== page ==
Flow, motivation, and job-change history in British and Hong Kong Chinese workers
Bachelor Thesis from the year 2009 in the subject Psychology - Work, Business, Organisational and Economic Psychology, grade: B + (62), London Metropolitan University, course: BSc Psychology, language: English, abstract: Flow is a state of optimal engagement in, and intrinsic enjoyment, of an activity. This study investigated the role of employment position and the prevalence of flow in work. In agreement with Self-Determination Theory (Ryan & Deci, 2000) and McClelland's (1958) Theory of Needs it was hypothesised that managers will be more likely to experience flow in work. The relationship between employment position and job change history also was investigated. In agreement with Herzberg's (1966) Motivator-Hygiene theory it was hypothesised that managers will show less job changes in their career. In context with the poised hypothesis the differences in motivational traits between managers and subordinates were also explored. A sample of 36 UK Nationals consisting of 20 mangers and 16 subordinates completed the Work Questionnaire (FWQ) and the Work Preference Inventory (WPI). The analysis was based on two samples. The Chinese sample encompassed 4 managers and 50 subordinates. The results supported the first hypothesis suggesting that flow theory may be relevant to understanding high performance in organisations. There was no support for the hypothesis that there was an association between employment position and job change history. This is the second hypothesis put forward in this study. Implications of this study were discussed in term of the insight that flow may provide into high performance in the work context.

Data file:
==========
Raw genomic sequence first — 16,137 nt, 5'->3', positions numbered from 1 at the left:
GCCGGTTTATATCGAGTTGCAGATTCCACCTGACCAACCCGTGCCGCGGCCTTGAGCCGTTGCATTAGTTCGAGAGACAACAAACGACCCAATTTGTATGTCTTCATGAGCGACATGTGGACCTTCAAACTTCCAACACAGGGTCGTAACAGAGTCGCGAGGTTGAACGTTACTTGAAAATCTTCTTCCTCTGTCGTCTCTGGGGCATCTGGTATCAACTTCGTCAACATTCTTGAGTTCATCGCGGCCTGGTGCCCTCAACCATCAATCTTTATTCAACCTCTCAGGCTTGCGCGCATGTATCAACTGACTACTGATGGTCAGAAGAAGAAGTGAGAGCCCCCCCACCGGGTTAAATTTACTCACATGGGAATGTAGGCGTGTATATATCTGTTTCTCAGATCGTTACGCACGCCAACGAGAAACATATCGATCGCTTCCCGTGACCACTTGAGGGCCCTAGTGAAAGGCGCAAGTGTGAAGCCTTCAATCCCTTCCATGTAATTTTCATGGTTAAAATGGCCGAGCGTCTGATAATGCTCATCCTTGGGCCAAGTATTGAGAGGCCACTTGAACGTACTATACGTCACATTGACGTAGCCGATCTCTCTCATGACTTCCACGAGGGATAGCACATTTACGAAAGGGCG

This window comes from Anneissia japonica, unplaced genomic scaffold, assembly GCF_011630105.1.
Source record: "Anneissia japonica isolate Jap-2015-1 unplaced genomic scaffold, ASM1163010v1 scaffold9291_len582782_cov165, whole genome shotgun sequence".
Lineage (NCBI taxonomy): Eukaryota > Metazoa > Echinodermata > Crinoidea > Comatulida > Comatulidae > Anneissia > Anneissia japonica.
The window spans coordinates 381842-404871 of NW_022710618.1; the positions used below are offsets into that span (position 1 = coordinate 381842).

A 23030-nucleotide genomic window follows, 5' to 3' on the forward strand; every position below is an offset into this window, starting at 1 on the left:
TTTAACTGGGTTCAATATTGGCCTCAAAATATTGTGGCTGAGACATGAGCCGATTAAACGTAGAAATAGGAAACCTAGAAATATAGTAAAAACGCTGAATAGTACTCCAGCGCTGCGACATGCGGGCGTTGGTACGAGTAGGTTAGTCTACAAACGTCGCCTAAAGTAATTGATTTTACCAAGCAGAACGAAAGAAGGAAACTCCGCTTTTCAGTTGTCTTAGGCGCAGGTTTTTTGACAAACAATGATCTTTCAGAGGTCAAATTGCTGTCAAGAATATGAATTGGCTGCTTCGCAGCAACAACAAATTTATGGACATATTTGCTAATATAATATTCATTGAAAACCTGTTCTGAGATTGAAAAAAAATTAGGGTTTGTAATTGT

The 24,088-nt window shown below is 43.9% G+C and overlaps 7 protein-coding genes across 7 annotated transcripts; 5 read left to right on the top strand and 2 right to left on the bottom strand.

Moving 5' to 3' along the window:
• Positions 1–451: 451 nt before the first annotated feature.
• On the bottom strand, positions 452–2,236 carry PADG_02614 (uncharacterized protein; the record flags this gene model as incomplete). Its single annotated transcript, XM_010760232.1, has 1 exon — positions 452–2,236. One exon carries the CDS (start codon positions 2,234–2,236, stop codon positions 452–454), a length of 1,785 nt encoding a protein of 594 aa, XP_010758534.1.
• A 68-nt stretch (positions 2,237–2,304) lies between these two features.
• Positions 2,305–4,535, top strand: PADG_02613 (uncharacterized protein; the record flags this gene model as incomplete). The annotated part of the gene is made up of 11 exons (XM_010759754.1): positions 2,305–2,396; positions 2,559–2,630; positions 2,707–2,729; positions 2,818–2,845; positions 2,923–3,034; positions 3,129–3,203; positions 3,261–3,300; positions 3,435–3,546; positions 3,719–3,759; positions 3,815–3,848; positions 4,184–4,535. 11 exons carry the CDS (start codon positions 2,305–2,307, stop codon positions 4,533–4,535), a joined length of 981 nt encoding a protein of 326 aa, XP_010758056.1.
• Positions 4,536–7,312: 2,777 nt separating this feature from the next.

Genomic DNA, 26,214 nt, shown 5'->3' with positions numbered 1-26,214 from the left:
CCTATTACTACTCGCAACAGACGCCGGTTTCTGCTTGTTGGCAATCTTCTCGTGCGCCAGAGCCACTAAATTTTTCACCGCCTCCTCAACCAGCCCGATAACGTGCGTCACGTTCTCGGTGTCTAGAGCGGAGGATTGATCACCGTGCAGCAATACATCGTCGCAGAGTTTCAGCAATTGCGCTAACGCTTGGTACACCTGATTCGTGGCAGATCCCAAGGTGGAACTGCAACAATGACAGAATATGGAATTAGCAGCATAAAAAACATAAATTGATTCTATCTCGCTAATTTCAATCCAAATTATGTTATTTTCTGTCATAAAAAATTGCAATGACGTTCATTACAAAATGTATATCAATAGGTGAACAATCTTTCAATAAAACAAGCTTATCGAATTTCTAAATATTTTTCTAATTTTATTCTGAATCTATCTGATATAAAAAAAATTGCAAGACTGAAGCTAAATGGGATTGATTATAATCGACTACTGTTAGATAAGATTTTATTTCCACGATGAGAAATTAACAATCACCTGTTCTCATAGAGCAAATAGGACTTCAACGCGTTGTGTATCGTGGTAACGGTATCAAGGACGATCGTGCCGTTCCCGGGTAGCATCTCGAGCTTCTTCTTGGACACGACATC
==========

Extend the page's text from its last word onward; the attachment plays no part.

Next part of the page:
Weiterlesen weniger lesen